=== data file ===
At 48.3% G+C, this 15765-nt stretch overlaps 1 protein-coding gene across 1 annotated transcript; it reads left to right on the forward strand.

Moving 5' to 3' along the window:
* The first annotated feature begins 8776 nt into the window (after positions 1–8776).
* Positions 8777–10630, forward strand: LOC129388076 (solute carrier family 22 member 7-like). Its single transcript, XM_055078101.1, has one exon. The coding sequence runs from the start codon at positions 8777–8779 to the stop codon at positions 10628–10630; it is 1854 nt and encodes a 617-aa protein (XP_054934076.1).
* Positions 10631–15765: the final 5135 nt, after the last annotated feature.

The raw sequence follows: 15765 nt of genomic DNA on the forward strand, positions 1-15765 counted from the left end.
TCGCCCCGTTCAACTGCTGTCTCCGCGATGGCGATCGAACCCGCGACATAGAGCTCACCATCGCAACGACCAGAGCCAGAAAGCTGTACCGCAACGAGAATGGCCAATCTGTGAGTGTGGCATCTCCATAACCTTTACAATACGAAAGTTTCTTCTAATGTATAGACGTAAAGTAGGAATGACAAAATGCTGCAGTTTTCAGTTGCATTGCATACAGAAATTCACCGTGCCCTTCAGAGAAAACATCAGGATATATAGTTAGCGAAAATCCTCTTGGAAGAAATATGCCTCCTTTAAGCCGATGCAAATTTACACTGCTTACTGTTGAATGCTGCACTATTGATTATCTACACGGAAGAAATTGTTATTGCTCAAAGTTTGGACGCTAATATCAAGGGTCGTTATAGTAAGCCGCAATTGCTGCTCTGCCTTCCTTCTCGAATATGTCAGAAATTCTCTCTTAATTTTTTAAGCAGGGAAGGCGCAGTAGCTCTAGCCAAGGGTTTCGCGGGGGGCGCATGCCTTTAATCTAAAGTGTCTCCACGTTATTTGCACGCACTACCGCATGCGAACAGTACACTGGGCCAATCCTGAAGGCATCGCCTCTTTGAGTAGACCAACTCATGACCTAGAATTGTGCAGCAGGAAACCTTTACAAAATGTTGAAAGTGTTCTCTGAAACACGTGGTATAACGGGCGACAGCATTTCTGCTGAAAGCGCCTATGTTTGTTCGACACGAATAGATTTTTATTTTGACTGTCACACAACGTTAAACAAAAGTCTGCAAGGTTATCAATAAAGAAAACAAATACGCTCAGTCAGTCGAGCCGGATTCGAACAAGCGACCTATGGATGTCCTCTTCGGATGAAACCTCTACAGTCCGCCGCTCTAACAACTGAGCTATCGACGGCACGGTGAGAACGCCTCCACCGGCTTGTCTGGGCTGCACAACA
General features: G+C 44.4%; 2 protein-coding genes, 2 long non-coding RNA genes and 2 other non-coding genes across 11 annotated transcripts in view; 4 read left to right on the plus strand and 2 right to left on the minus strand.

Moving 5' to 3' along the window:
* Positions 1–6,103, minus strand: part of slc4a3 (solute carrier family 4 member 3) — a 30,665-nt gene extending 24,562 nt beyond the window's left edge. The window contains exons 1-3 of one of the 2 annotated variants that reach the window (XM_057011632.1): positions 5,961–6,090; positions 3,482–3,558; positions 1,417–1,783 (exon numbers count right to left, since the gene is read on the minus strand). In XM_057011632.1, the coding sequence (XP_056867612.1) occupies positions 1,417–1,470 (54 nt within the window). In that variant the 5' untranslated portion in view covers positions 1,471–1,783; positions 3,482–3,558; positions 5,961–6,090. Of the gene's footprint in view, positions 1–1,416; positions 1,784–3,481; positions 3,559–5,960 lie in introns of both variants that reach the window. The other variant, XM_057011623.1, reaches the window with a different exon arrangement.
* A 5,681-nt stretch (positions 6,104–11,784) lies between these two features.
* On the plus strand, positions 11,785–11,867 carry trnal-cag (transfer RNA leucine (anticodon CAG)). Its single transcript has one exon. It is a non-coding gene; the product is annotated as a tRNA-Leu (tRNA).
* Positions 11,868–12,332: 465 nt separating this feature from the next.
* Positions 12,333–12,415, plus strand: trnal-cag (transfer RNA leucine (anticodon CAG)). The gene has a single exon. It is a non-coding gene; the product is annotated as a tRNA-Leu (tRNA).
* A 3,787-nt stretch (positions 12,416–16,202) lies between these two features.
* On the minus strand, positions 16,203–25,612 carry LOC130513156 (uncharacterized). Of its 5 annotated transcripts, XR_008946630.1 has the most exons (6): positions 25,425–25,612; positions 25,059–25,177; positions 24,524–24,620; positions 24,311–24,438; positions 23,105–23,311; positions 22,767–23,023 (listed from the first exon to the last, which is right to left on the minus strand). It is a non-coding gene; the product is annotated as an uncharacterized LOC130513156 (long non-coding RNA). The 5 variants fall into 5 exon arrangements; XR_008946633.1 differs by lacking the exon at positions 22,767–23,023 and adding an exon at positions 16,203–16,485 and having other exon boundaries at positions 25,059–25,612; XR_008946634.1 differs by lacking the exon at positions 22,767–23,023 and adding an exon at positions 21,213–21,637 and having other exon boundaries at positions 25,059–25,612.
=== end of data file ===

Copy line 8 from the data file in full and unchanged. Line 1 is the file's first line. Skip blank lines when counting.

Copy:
General features: G+C 44.4%; 2 protein-coding genes, 2 long non-coding RNA genes and 2 other non-coding genes across 11 annotated transcripts in view; 4 read left to right on the plus strand and 2 right to left on the minus strand.